Many whites were bothered by the image of an uppity black mouthing off to a white officer. The story dominated the news cycle for almost two weeks, and it still has legs. There is no way to document how much this drove down Obama’s public approval rating because very few would admit to racist sentiments.

Unable to provide positive options in the health care and stimulus and hydrocarbons debates, the Republicans’ best choice is continued obstruction and playing to right-wing populism, while trying to avoid excesses. This might well work in the short run. In the longer run, it may not hurt the GOP as the press and nation seem willing to tolerate almost any outrage from that quarter. But the effect all this hate-mongering will have on our democratic processes cannot be salutary.

Scholars once thought that right-wing populism was a phenomenon that ran its course in short episodes, such as the popularity of Father Charles Coughlin or Senator Joseph McCarthy. We now know that it can last decades, when properly managed by very bright people in conservative think tanks. At the moment, it appears these scholars think it necessary to borrow more from the fringe elements, including some mob tactics. It is unlikely that many of them want to go much farther than bully boy tactics now and then and occasional not-so-subtle appeals to racism.

As Dionne notes, much depends upon what happens with health care. It looks like the Democrats are going to pass something, but the Obama health care package is likely to be far too costly and inefficient because the Blue Dogs and others will not vote for a package that provides real savings at the expense of the providers and insurance companies.

For starters, a good package would permit citizens to import drugs from Canada, would allow Medicare and ObamaCare providers to bargain for better provider prices. Recently, Bill Moyers listed many other cost savings provisions that are not in any of the legislation on center state.

If the GOP does well in 2010, there is little likelihood it can or will depart from its present course of obstruction and catering to its extremists. It is likely that the Democrats will either fail to pass health care or pass a plan that is too expensive because so many concessions will be made to special interests. Either way, the GOP comes out covered in roses. In 1994, the voters rewarded the GOP for blocking a health plan. Today, the anti-health reform advertising blizzard is at least as effective as its predecessor and could help the GOP regain seats next year.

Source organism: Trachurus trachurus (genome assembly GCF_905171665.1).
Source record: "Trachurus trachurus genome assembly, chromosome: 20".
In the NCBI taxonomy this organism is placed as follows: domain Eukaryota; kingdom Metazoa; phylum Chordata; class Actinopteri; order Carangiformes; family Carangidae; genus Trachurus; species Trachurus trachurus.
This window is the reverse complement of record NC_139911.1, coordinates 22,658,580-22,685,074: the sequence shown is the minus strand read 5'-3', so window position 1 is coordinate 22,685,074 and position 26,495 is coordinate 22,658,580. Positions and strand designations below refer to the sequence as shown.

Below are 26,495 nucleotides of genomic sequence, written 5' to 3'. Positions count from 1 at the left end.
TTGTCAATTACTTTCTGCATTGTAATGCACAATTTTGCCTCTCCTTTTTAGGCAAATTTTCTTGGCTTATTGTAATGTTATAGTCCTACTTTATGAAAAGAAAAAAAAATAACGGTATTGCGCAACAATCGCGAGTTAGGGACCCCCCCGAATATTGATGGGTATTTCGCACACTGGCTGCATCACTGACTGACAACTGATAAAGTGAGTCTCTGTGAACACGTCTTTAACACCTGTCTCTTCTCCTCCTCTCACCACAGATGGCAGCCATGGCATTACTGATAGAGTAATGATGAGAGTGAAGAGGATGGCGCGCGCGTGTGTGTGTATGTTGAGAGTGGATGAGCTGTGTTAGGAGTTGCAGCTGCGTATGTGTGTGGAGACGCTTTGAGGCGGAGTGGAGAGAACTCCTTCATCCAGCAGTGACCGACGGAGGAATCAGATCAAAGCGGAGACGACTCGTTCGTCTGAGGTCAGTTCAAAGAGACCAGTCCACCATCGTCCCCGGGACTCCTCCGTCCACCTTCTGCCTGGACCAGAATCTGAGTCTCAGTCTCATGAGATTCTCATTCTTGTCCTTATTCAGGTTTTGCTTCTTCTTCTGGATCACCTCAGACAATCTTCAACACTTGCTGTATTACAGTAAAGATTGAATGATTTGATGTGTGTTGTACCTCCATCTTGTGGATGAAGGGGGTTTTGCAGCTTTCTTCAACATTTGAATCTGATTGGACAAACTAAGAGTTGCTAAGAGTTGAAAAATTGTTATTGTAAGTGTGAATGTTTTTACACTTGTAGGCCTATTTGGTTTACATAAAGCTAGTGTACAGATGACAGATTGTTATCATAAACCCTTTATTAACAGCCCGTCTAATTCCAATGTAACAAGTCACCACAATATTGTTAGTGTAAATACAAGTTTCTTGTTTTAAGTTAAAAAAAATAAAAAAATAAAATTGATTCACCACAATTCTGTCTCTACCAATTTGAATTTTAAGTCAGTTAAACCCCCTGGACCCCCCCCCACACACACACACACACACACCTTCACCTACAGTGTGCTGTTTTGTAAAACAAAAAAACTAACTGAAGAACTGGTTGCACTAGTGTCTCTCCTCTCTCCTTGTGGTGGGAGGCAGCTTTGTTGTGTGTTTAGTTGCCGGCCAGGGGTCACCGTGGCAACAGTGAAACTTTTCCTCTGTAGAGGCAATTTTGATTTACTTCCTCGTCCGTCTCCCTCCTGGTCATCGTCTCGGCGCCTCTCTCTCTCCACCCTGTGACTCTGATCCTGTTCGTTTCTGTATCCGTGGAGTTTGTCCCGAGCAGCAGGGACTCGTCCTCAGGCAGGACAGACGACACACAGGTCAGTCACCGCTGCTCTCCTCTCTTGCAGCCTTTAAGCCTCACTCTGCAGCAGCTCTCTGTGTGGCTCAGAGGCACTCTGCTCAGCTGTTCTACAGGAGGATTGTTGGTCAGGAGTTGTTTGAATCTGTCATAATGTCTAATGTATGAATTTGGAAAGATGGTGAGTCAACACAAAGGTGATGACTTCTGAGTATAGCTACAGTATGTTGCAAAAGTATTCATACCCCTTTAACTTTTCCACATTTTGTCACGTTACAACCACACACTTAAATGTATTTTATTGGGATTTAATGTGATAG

Moreover, “the Great Recession” proved to be far worse than many of us expected and is likely to lead to a weak, jobless recovery. Maybe we should have known how deep the crisis would be as household debt in 2007 exceeded $40,000 per every man, woman and child in America. The financial services sector incurred massive damage due to unbelievable self-abuse and is likely to be weak for years to come.

Hard times could lead the whites among the jobless and working poor to accept the easy solutions offered by right-wing extremists. Given this situation, the GOP strategy of right-wing populism combined with obstructionism and carping because full recovery has not yet arrived could well work.

Much depends upon whether today’s voters remember who created this economic disaster and have a measure of the patience their ancestors had during the New Deal.

[Sherm’s The New Republican Coalition: Its Rise and Impact, The Seventies to Present (Publish America) can be acquired by calling 301-695-1707. On line, go here.]

The Rag Blog

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4 Responses to Extremism and Right Wing Populism : The Face of the Republican Party

  1. Anonymous says:

    This; from a blog that trumphets “Functioning Anarchy” WHAT HYPOCRACY!! Your credibility is ZERO.

  2. I always enjoy Sherman’s articles………..

  3. Anonymous says:

    The formula is to combine right wing extremism with centrism with the former assuming a ever more prominent role. Palin/McCain set the stage for Graham/Palin in 2012.

  4. Gad, let's hope there's no Palin on any ticket – I think Mitt Romney would be a far better candidate. As to a 'ticket', put Colin Powell with Romney – get rid of the 'gotcha' lady who can't even manager her own family, let alone be part of any political ticket.